“The recipe to preserve an electoral stronghold was, until now, a different proposal compared to the right-wing, regardless of whether those pledges were fulfilled or not. If that becomes completely blurred, even at the level of discourse, another sector of Chavista voters will migrate towards other options or abstention,” Eva predicts.

Decline in the most loyal sector

A second aspect of Chavismo’s reality highlighted by these two political analysts is that, in their opinion, the Revolution’s support base has continued to decrease. Not just that, the rate is faster in what have been the most loyal sectors up to now: urban poor, campesinos and pensioners.

Each of these downs in support has ideological and practical reasons. The poorest of society (including elders) have borne the brunt of all these years of economic war, shortages, hyperinflation, sanctions and blockade. Furthermore, they have not had a chance to recover in this new stage where other sectors flash their prosperity.

“At least when those in the middle classes were struggling, the suffering was shared. These days, unbridled price hikes can be absorbed by a part of the population (that has incomes in USD or belongs to the business class or engages in currency speculation), but not by those who only earn in bolívars,” Prodigio claims.

The disenchantment is particularly serious among retirees and pensioners, who recurrently draw comparisons to what they lived when Chávez was in power. Though under a much different economic context, it must be said, many of them managed to live comfortably with their pensions.

When it comes to the campesino world, there is disillusionment because there is no shortage of signs that landowners are making a comeback and that agribusiness corporations are enjoying life in areas that had previously belonged to rural organizations following long and painful struggles. The re-emergence of landowners’ hegemony has in many cases come alongside the criminalization of campesino leaders, much like we used to see in the years prior to the arrival of the Bolivarian Revolution.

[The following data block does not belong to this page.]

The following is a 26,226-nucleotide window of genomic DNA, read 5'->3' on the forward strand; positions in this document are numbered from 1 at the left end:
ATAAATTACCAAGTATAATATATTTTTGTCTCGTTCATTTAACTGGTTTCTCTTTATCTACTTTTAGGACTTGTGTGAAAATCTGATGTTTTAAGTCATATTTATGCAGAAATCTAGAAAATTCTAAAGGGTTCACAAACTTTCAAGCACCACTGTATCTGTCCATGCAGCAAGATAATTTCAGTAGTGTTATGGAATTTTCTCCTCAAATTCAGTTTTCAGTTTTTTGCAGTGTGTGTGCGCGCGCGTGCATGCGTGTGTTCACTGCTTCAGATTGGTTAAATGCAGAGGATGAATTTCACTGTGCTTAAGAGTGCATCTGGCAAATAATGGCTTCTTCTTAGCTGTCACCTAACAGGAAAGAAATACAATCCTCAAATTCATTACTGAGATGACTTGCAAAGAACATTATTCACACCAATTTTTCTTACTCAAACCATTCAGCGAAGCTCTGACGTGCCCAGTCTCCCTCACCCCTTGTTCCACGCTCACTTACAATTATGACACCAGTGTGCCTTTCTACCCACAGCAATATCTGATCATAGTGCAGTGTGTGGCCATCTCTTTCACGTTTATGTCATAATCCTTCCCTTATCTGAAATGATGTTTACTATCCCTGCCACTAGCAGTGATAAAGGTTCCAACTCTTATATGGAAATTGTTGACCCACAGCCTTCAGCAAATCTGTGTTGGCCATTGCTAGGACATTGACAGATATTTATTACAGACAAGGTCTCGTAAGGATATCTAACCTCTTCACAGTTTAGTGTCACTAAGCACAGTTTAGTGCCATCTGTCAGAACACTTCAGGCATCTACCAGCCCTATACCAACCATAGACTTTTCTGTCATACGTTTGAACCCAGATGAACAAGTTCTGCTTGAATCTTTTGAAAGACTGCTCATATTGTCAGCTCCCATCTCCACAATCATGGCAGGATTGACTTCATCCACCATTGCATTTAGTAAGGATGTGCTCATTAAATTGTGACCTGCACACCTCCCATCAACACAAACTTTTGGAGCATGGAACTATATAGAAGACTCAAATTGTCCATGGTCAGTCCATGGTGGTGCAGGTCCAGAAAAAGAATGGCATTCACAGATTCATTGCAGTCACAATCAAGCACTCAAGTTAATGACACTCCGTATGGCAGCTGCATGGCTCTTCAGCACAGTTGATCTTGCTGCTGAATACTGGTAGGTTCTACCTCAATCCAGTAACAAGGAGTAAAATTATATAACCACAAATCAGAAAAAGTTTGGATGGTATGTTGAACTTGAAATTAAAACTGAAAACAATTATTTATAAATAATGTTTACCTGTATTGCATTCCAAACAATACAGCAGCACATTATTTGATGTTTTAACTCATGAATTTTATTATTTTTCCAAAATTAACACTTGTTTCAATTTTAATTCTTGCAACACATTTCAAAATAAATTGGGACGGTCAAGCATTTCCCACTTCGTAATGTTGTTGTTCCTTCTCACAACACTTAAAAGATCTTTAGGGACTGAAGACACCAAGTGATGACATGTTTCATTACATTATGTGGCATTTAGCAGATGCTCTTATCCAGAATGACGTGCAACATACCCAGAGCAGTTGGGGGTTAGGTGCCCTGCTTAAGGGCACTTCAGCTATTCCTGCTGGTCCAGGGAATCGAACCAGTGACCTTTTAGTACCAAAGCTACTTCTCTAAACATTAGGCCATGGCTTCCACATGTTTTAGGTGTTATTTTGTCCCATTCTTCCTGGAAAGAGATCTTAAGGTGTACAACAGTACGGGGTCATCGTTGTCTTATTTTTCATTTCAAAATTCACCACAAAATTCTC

For this sector there is a similar phenomenon to what is seen with workers from basic industries, nationalized companies, as well as social property and even major private enterprises: trade union activities and protests have been stifled by judicial processes or actions from security forces.

These attitudes from authorities (that go against the celebrated political changes) make it so the ideological basis of Chavista discourse loses part of its content. Even if this does not translate into a transfer of support for the right, it at least generates political apathy which is unlike the enthusiasm that has propelled the Revolution.

The corruption factor